Spring 2010 Vol. 20, No. 1 Special Edition: Psychedelics, Death and Dying
To follow is a short summary of the late ethnobotanist Terence McKenna’s views on death. An excerpt from the interview that I did with Terence in 1989 is followed by Alexander Beiner’s summary of a talk that Terence gave at the Esalen Institute in 1994.
David: Do you have any thoughts on what happens to human consciousness after biological death?
Terence: I’ve thought about it. When I think about it I feel like I’m on my own. The Logos doesn’t want to help here, and has nothing to say to me on the subject of biological death. What I imagine happens is that for the self time begins to flow backwards; even before death, the act of dying is the act of reliving an entire life, and at the end of the dying process, consciousness divides into the consciousness of one’s parents and ones children, and then it moves through these modalities, and then divides again. It’s moving forward into the future through the people who come after you, and backwards into the past through your ancestors. The further away from the moment of death it is, the faster it moves, so that after a period of time, the Tibetans say 42 days, one is reconnected to everything that ever lived, and the previous ego-pointed existence is defocused. One is returned to the ocean, the morphogenetic field, or the One of Plotinus–you choose your term. A person is a focused illusion of being, and death occurs when the illusion of being can be sustained no longer. Then everything flows out and away from this disequilibrium state that life is. It is a state of disequilibrium, and it is maintained for decades, but finally, like all disequilibrium states, it must yield to the Second Law of Thermodynamics. At that point it runs down, and its specific character disappears into the general character of the world around it. It has returned then to the void/plenum.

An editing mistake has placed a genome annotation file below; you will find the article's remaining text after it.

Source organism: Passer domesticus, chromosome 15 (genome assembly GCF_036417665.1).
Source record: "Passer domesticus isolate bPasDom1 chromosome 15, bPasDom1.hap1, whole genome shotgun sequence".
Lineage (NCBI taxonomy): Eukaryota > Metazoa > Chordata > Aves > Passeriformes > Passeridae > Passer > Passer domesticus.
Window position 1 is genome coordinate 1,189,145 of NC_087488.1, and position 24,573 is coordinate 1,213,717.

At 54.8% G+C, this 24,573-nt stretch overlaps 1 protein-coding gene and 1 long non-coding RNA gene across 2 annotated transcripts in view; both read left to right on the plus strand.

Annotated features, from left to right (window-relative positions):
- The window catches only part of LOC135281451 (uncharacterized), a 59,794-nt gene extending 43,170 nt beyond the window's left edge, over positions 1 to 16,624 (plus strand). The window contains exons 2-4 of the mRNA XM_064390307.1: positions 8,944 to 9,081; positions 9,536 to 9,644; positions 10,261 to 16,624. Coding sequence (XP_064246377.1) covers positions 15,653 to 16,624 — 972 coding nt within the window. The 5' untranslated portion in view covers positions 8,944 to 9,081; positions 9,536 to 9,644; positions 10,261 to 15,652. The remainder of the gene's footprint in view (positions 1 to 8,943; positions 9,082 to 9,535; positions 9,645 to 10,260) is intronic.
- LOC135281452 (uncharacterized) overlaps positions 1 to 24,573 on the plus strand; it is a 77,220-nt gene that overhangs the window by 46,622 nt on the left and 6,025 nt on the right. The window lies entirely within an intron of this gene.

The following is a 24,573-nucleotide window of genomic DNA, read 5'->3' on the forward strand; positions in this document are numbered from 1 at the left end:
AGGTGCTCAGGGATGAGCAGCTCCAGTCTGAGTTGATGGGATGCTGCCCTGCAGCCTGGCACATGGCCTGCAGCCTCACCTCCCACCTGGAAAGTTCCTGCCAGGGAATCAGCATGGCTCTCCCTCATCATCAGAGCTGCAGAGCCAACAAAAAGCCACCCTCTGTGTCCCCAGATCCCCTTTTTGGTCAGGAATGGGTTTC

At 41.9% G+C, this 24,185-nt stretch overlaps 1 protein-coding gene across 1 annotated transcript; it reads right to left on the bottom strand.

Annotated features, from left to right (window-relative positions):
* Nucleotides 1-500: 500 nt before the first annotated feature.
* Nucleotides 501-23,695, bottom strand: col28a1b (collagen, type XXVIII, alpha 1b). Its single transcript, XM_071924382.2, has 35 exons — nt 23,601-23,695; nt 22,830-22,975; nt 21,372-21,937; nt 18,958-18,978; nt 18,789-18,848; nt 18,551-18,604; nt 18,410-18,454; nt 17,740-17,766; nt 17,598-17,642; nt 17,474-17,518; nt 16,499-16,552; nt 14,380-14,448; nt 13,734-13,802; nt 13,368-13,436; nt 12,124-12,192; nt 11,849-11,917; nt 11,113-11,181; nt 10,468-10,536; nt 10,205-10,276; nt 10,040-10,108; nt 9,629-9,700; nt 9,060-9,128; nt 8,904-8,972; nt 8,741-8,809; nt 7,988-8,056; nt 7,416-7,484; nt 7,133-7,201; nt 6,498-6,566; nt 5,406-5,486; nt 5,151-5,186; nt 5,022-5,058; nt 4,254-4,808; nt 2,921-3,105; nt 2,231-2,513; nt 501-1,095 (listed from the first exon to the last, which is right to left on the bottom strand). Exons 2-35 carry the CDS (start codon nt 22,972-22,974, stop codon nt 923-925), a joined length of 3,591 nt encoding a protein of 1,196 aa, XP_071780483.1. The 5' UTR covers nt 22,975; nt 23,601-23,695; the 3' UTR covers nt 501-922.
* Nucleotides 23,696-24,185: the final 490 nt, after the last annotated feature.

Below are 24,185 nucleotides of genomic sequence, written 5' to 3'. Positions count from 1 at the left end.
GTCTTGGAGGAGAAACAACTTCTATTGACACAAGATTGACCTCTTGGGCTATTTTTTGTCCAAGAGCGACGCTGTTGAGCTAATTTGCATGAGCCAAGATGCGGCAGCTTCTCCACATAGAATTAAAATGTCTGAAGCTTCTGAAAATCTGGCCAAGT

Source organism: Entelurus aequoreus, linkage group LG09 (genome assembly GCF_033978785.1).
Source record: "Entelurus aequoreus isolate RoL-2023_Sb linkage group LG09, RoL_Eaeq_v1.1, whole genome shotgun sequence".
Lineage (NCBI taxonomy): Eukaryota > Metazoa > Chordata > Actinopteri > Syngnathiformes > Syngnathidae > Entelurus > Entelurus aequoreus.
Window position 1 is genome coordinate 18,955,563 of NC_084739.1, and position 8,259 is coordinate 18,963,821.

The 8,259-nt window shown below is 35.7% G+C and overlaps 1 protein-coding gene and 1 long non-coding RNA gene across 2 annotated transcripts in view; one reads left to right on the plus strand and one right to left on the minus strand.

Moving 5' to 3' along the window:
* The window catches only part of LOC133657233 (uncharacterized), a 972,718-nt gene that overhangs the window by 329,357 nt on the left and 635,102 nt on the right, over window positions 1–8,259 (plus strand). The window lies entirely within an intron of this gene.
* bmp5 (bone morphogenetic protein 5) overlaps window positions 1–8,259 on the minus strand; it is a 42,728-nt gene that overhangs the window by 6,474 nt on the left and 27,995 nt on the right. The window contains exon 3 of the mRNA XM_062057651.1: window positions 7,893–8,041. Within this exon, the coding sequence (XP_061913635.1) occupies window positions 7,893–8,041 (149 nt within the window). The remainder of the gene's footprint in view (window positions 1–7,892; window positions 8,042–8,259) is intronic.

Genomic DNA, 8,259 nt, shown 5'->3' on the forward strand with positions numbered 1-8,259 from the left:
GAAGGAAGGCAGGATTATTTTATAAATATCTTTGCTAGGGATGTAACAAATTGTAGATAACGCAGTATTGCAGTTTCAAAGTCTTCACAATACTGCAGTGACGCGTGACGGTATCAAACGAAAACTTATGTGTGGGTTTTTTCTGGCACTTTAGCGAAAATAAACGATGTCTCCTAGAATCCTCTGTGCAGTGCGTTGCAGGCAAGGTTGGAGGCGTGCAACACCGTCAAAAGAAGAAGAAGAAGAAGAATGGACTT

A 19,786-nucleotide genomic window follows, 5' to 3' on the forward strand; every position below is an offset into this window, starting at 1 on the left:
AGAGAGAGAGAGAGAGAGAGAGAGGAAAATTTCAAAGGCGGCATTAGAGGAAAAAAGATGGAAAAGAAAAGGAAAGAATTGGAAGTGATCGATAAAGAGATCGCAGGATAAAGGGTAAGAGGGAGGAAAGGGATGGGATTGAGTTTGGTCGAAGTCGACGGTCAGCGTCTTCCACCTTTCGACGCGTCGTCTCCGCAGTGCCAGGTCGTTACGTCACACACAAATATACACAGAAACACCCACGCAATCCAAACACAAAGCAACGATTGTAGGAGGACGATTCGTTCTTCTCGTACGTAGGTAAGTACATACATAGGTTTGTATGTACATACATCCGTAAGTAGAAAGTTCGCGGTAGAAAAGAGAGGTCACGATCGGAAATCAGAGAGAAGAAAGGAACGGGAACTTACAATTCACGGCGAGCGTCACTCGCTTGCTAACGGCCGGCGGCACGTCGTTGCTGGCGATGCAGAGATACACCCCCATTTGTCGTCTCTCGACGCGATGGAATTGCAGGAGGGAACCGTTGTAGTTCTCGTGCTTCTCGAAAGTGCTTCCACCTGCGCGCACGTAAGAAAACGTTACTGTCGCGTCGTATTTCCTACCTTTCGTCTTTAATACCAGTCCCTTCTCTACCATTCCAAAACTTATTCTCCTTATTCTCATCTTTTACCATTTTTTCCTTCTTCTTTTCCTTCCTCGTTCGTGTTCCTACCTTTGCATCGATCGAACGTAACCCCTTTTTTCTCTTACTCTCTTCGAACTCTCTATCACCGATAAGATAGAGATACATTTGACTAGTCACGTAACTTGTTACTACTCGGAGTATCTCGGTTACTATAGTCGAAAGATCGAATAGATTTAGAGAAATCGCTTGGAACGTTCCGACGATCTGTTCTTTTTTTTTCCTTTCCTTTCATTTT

During a workshop at Esalen in 1994, Terence McKenna told a small crowd, “When you have a drug which conveys you into an inhabited space, even the simplest explanation is going to be pretty baroque,” referring to the as yet unexplained phenomenon of entity encounter reported during DMT trips. Fascinating debate still continues in the psychedelic community as to what these entities might be; hyperdimensional aliens? Archetypal forms rising from deep in the subconscious? Teachers coded into our DNA?
Whatever position you take, there are few questions as interesting in modern psychology as the ontological status of these entities. While the contact experience can vary significantly, certain themes are reported again and again. These include entities performing experiments on the individual, finding oneself in a ‘nursery’ environment and a general ‘realer than real’ sensation surrounding the whole process. To people who study the reports of UFO abductees this may sound very familiar. Indeed, Rick Strassman, Graham Hancock and others have convincingly elucidated a strong phenomenological link between these seemingly distinct experiences.
It is understandable that, given these crossovers, many people see DMT entities as extraterrestrial intelligences. McKenna himself sometimes seemed to lean toward this conclusion, so it might then come as a surprise to hear him muse later in the same talk: “I think in service of parsimony… these [entities] must be human souls.” This statement raises some beautiful and eerie prospects. If we are encountering the souls of the dead, then what happens to us when we die must be as mind-bendingly inexplicable and sublime as DMT entities themselves.
Many shamanic traditions see these beings in very similar terms. Iboga is used to contact ancestors, Ayahuasca is known as “The Vine of the Dead” and in Irish pagan cosmology, the world of the spirits is around us at all times, but only visible in certain circumstances. Some of the spirits are benevolent teachers, others machinelike and heartless. Interestingly, which one you encounter seems to depend to a degree on your own unique psychological and spiritual set, suggesting that whatever you are perceiving in a DMT trip is a synergy between your consciousness and something else. If you are indeed entering the spirit world on these voyages, then the fact that it changes as a result of your presence raises big questions as to the role of consciousness after death.
Whatever these beings are, they have something to teach. The most profound and frequent message gleaned from that otherworldly space seems to be the primacy of love and creativity above all else. If its inhabitants are human souls who have moved on, then perhaps that awareness is the gift we are left with when our bodies dissolve.